Artist Bleg

I’m looking for an example of a well-known visual artist who did a lot of black-and-white drawings with charcoal, pastels, or pencil-and-ink whose work was heavily tonal rather than involving a lot of line. This is for the life drawing class I’m auditing: we’re supposed to find someone whose work interests us visually, whose work we feel we can learn from looking at and eventually reproduce.


I’m kind of stuck on territory that the German artist Max Klinger thought about in the 19th Century. He argued that painting and color were for observation, drawing and prints for the imagination, for fantasy, for visual work that came from ideas. I don’t agree with that division, but I find myself almost helplessly inclined to reproduce it in a more general way.

On one hand: I’m really attracted to the work of a whole slew of cartoonists, graphic artists, designers. But: most of it has a lot of control, a lot of departure from observational work. A lot of line. I can’t do this kind of work. I’m sure of it. Once again, I’m learning about the way my mind works, and I’m learning that my mind simply doesn’t like precision when it’s doing work, even if I like that kind of precision in the work of others. I was really drawn to a lot of the character design work in a book by Michael Mattesi that I picked up the other day. I feel like I can conceive of the designs, but I couldn’t execute them through life drawing myself. When I try to work with line, it looks bad, it looks wrong, and I get flustered quickly.

I’m happiest with the results of my own work when I stop having ideas, or trying to impose too much control, when the work can be imprecise and sloppy in some ways, and when it’s very tonal, very much about light and shadow, about volume and dimensionality. (Sometime tomorrow I’ll try to scan and post the two drawings from this semester that I’ve thought were ok.)

Intellectually, I’m really against the view that we should strive for the perfection of control, for our intentions to match outcomes. I’m not so much a postmodernist in this sense as an anti-modernist. The idea of mastery over the world, the environment, society is a bad one; I’m always very interested in arguments about how what we mean to do is transformed in many unintended ways when our intentions meet up with the material world, with institutional and social systems, and so on. I think that’s a good thing, a way that we become usefully strange to ourselves. That’s what I like about the idea of observational drawing: it’s not just that I’m looking at something real that I’ll never see again as I saw it at that moment, but that there’s the physicality of paper, charcoal, a room, other people drawing, all sorts of things going on that will make the results a surprise to me as well as anybody else. Maybe a bad surprise in some cases, but that comes with the territory.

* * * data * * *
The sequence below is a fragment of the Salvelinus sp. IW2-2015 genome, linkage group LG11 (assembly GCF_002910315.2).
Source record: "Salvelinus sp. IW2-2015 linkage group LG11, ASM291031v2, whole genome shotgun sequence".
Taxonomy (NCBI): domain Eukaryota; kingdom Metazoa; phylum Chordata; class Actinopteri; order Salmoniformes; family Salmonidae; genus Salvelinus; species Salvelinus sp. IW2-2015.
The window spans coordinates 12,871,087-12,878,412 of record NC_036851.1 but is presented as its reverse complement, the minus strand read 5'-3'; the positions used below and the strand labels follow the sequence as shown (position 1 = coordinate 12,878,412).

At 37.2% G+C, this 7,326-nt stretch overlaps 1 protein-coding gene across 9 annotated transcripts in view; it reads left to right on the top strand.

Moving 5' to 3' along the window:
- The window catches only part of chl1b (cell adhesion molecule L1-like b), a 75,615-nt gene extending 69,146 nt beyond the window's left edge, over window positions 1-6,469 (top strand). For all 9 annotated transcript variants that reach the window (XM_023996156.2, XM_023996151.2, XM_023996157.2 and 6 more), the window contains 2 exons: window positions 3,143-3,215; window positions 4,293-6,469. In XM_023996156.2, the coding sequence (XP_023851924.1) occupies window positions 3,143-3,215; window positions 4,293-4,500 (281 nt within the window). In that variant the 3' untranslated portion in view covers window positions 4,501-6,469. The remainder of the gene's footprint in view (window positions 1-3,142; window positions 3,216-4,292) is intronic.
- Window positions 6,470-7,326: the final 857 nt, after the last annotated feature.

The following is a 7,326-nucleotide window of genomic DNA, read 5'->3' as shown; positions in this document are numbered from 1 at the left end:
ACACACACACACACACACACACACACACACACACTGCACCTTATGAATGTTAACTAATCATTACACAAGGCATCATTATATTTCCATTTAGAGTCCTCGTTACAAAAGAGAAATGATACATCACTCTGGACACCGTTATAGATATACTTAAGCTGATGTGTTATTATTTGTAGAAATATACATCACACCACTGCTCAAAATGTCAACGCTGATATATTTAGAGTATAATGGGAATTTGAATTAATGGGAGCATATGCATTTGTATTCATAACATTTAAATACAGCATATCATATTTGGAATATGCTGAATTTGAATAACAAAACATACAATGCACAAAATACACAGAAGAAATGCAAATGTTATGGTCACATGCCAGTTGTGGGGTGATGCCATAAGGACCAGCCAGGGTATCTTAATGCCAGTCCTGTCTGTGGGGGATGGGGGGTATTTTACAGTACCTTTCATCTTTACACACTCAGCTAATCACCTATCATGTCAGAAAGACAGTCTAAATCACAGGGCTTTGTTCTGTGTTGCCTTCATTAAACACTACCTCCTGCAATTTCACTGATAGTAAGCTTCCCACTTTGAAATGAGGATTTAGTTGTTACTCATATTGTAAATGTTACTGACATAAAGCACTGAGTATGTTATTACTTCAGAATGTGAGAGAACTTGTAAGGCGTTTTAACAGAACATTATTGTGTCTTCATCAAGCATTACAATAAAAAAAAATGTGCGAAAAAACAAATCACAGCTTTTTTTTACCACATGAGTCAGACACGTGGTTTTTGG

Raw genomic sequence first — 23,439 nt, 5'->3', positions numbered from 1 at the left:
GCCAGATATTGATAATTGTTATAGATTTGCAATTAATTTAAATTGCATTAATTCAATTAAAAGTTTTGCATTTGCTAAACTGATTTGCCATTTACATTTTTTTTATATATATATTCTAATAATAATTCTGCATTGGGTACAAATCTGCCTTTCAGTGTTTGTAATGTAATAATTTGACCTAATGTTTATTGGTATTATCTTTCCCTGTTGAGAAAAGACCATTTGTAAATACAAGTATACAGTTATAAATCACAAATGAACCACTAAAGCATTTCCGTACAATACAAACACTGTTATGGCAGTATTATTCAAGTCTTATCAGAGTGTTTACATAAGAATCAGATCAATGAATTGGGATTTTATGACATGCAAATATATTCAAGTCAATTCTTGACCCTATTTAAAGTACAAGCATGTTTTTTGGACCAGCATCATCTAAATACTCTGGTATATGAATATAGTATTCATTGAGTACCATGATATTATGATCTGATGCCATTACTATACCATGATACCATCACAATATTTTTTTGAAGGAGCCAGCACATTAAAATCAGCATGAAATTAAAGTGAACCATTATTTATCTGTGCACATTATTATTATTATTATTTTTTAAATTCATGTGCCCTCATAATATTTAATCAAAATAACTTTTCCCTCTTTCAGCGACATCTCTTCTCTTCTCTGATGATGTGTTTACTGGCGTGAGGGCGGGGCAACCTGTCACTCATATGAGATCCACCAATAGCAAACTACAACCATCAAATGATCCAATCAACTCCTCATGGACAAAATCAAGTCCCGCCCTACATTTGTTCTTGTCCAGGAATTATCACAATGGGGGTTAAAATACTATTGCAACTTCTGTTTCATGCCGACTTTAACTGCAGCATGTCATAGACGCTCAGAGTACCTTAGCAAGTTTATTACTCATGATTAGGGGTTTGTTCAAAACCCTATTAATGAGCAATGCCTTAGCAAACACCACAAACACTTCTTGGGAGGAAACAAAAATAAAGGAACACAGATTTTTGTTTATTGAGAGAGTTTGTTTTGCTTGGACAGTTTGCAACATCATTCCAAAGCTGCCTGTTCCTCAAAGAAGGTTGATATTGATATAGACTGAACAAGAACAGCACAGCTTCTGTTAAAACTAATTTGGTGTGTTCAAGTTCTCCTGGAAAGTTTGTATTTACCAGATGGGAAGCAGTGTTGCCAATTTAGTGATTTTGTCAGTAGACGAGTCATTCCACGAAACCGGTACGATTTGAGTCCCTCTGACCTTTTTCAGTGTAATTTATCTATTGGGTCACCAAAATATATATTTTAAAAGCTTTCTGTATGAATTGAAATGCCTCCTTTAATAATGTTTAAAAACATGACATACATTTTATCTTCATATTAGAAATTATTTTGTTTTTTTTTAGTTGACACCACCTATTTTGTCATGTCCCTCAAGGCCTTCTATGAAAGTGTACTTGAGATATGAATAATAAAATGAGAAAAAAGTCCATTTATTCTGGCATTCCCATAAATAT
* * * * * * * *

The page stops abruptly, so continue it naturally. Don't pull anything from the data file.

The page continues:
How much all of this is just a fake dichotomy, I don’t know. It may be that I’m like a baby taking a few steps and saying, “DAMN, is this what walking is all about? I’m no good at running and strolling and stuff like that, I’m going to stick with wobbling unsteadily and falling on my ass because that’s where I’ve got my natural skills”.

A lot of the German expressionists seem to me to represent an interesting middle zone for me to think through. Not thematically: the politics of a lot of Expressionist work seems to me to have that ambition to control or authority in multiple ways. I don’t really want to do polemical work visually, or to visualize stereotypically social themes. But they did seem to be doing work where on one hand they had a strong idea or concept in mind and yet were also responding to light, value, tonality, volume in what they saw. I don’t want to produce abstraction. The artists that most readily come to mind sometimes had distorted, stretched, exaggerated figures, which is what I like about some of the sketches in Mattesi’s work, or other work by contemporary graphic artists, cartoonists and so on. I really want to find someone with very strong black-and-white work if possible, though.

I really liked Kaethe Kollwitz’s work visually when we looked at it in class earlier this semester. I hate to be the kind of student who doesn’t go any further than what was brought into class, but she may be the closest to what I feel I can do. Oscar Kokoschka, Max Beckmann, Ernst Barlach and Emil Nolde are also somewhat appealing. The South African artist Gerard Sekoto is interesting to me for the same reasons.